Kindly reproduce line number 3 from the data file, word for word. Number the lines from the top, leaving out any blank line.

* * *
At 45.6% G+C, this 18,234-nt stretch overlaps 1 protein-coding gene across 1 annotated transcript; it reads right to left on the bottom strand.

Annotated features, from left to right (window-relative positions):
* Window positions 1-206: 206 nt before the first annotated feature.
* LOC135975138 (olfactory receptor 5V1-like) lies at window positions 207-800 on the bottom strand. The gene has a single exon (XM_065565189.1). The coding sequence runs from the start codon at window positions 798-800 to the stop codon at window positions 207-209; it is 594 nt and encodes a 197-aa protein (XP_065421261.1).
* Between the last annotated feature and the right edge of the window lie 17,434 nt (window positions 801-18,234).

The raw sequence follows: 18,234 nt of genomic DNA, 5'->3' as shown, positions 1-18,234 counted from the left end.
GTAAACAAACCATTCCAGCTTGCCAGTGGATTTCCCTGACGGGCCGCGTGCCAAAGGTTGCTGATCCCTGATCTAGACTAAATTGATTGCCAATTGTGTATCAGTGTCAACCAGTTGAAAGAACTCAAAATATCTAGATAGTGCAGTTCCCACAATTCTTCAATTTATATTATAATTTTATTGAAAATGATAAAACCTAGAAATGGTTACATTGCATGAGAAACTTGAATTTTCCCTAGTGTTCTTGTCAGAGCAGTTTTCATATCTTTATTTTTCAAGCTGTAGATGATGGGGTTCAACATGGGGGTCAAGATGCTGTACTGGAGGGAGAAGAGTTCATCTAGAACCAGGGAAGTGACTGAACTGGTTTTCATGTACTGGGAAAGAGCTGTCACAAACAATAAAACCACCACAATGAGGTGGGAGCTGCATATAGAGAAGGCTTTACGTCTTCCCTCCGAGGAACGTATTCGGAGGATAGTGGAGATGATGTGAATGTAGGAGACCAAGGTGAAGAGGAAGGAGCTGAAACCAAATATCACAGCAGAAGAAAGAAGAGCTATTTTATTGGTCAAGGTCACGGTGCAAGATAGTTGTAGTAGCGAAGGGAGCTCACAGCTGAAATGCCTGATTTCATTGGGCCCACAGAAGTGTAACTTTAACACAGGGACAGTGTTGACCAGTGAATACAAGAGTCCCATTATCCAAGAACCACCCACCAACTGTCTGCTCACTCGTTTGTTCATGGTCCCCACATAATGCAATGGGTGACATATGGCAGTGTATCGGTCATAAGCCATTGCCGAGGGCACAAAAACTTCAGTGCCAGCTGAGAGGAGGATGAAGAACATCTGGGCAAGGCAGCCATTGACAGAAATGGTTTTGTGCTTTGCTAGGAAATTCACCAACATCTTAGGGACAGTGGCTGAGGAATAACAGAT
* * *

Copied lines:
* Window positions 1-206: 206 nt before the first annotated feature.